3. 3. necessary, undercover operations, money, bribes, sting operations, chicanery, jingoism and cajoling puppet leaders. The Kashmiris have been smart enough not to escalate violence to such an extent that it would become a full-fledged armed rebel- lion inviting fearsome retribution. Both know where to draw the line. Both sides play the game. Kashmiris are rewarded handsomely by India, as well as from across the border. In their politics of blackmail—all Kashmiri parties participate in this—they use either the Pakistani or the Indian flag, whichever comes handy. Indian politicians keep Kashmir alive because it is a handy tool to whip up nationalist fervour. Pakistan does the same because without claiming Kashmir on the grounds of its Muslim majority, the underpinning of their ideological identity as an Islamic state would collapse. And so the game goes on. This is the game that Dulat writes about so engagingly, and in the process, fills a yawning gap about what tran- spired in the 1990s in the spy-versus-spy humint game—far more effective than warfare or “encounter battles” in creating and weaning lead- Letter from the Editor 4 March 4, 2019 IN RIGHT PERSPECTIVE (Clockwise from top) The Pulwama attack has kept alive the Kashmir issue; Former J&K governor Jagmohan, Journalist MJ Akbar, Brigadier Amar Cheema and security expert AS Dulat have given vital insights on Kashmir in their books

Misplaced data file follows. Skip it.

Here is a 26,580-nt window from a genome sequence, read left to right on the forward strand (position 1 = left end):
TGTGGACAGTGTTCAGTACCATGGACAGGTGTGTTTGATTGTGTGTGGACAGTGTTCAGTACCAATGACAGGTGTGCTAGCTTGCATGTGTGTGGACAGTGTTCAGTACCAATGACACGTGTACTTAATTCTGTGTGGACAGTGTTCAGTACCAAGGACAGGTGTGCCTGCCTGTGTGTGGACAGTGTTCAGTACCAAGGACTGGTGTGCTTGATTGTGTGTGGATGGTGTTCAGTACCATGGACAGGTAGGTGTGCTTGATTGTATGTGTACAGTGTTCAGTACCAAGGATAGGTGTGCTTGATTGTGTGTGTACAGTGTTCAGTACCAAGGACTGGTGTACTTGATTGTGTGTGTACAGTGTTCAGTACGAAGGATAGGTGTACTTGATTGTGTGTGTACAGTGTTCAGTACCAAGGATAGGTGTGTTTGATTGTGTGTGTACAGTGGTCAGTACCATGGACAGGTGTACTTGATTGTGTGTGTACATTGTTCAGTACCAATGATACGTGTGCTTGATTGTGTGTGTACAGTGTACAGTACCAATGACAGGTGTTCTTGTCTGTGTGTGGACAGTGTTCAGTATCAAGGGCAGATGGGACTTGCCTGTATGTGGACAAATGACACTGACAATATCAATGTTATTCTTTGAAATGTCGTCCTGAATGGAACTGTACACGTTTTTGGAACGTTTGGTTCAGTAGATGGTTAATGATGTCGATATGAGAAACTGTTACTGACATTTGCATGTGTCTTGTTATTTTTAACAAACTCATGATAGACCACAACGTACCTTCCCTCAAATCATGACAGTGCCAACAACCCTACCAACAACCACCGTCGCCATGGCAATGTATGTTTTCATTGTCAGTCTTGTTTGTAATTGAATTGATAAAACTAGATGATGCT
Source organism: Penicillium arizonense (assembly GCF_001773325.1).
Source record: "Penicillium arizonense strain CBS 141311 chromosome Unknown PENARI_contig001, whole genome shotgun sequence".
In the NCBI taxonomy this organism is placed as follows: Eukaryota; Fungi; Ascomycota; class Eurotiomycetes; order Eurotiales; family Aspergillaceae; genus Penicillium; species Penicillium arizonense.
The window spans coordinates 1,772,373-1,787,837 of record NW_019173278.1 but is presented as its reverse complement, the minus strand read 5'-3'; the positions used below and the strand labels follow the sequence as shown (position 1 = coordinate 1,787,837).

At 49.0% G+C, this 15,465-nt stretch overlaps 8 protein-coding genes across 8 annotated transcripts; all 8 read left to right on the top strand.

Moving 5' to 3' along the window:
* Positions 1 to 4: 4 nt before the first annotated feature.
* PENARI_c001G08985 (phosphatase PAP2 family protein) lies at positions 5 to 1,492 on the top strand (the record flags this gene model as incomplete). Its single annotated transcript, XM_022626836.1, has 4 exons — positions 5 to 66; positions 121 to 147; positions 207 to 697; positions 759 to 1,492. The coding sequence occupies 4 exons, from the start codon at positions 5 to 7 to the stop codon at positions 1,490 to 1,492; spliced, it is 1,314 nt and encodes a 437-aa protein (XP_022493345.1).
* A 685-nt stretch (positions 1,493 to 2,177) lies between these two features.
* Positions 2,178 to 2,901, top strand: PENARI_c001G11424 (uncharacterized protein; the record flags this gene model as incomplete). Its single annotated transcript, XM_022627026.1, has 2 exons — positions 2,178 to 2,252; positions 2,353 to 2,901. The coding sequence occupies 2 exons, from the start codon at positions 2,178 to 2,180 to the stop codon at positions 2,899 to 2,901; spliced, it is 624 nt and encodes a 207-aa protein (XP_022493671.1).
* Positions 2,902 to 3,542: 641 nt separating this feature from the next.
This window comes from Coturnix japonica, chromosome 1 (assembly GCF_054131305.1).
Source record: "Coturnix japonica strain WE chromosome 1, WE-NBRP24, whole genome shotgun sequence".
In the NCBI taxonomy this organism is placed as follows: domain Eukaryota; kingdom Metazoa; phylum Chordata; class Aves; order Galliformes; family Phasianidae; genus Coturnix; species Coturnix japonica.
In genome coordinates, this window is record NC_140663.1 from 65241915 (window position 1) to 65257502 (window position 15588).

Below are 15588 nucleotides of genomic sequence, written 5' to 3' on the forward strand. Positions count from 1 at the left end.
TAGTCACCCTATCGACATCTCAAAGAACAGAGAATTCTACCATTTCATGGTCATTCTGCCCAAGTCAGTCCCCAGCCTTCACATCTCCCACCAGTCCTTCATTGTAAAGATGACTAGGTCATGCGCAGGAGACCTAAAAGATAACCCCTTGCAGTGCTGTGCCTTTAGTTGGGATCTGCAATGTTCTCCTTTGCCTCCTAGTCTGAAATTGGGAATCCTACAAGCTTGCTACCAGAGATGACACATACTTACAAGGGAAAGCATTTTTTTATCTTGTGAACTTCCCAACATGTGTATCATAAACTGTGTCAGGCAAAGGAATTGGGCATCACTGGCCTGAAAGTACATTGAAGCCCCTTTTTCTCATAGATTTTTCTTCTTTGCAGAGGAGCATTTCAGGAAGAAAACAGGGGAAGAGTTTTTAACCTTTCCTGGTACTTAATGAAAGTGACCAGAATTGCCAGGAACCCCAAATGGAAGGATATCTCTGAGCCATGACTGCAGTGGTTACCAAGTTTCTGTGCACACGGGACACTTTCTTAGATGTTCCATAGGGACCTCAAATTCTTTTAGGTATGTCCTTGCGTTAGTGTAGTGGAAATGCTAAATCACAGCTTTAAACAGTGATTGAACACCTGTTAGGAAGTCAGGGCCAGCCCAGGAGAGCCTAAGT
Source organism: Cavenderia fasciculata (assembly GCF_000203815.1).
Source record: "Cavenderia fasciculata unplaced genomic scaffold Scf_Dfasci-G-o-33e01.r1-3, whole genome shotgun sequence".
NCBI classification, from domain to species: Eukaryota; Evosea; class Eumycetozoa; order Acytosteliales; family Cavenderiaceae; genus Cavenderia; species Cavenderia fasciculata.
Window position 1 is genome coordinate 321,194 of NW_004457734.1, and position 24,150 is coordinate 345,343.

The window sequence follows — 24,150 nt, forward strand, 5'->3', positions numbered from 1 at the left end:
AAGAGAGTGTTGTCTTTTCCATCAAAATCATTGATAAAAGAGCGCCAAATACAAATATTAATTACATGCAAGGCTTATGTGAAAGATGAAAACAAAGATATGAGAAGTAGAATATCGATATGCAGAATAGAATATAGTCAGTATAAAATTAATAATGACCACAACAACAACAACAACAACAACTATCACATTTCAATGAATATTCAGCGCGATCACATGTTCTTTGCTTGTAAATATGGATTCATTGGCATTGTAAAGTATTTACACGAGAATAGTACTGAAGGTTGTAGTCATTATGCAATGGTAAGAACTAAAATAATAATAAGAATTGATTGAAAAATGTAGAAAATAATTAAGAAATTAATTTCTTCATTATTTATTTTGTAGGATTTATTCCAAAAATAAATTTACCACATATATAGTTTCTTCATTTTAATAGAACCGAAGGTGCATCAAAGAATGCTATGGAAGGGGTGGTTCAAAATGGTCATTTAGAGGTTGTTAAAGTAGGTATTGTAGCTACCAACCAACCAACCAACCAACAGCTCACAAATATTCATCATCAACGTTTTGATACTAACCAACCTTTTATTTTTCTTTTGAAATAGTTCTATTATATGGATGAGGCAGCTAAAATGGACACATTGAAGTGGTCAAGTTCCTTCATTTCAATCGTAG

4. 4. ers to the Indian side. The Kashmir dilemma is beautifully summed up by MJ Akbar in Kashmir: Behind the Vale: “Kashmir lies at the edge of India’s borders and at the heart of India’s consciousness. It is not geog- raphy that is the issue; Kashmir also guards the frontiers of ideology. If there was a glow of hope in the deepening shadows of a bitter partition, then it was Kashmir, whose people consciously rejected the false patriotism of fundamentalism and made common cause with secular India instead of theocratic Pakistan. Kashmir was, as Sheikh Abdullah said and Jawaharlal Nehru believed, a stabilizing force for India.” According to the book’s summary, Kashmiri- yat is the identity and culture that has blossomed within the ring of mountains for thousands of years. Akbar records Kashmir’s struggle in the century to first free itself from feudal oppression and then enter the world of modern India in 1947. “Placing the mistakes and triumphs of those early, formative years in the perspective of history, the author goes on to explain how the 1980s have opened the way for Kashmir’s hitherto marginal- ized secessionists. Both victory and defeat have their lessons; to forget either is to destabilize the future. Kashmir and the mother country are inex- tricably linked. India cannot afford to be defeated in her Kashmir.” W here Akbar left off, Dulat pitches in to take the narrative further. But there are other important books that fit beauti- fully into the puzzle. Governor Jagmohan’s book, My Frozen Turbulence, is a scathing indictment of Delhi’s abysmal misunderstanding of the Kashmir issue and of the Kashmiri psyche and the policy of benign neglect alternating with gratuitous politi- cal gamesmanship and interference that further fuelled militancy and violence in Kashmir just when successful doses of good governance under governor’s rule had helped to pacify much of the Valley. Brigadier Amar Cheema’s The Crimson Chinar is a brilliant perspective on how India keeps blun- dering in its approach to Kashmir. He relies heav- ily on BK Nehru, former governor, Kashmir, and Indira Gandhi’s cousin, in pinpointing the roots of discontent, starting with the arrest of Sheikh Abdullah, the “Lion of Kashmir,” in 1953, which virtually rendered the state’s constituent assembly a puppet grouping followed by a series of rigged or uncontested elections until 1976 which proved Indian claims of democracy in Kashmir a farce. But Cheema is correct in pointing out that the Sheikh had himself become a corrupt and author- itarian leader and had completely rigged the elec- tion to the constituent assembly itself. History repeated itself in the 1987 election, largely fought on the corruption issue. The Farooq Abdullah government was widely perceived as venal to the core and the Sheikh Abdullah dynasty was as unpopular as the Shah of Iran before his downfall. For Rajiv Gandhi to have allied with this cor- rupt party and then look away as the election was openly rigged and brazenly manipulated was the last straw. And both Kashmir and India are still paying the price. Prime Minister Narendra Modi learns quickly from history and tends to avoid the pitfalls of his predecessors. So far, his Kashmir initiatives have been sensible. Each Indian PM writes his own chapter to the Kashmir story. One can only hope that Modi’s chapter will be fresh and someone in his administration will have learned the lessons spelt out in the books and deal with the fallout of the Pulwama terror attack within cali- brated perspectives. Twitter: @indialegalmedia Website: Contact: | INDIA LEGAL | March 4, 2019 5 SEEDS OF SEPARATISM (Left) The arrest of Sheikh Abdullah, the “Lion of Kashmir”, in 1953 is one of the reasons for the discontent in Kashmir; so far, the Kashmir initiatives of PM Modi have been sensible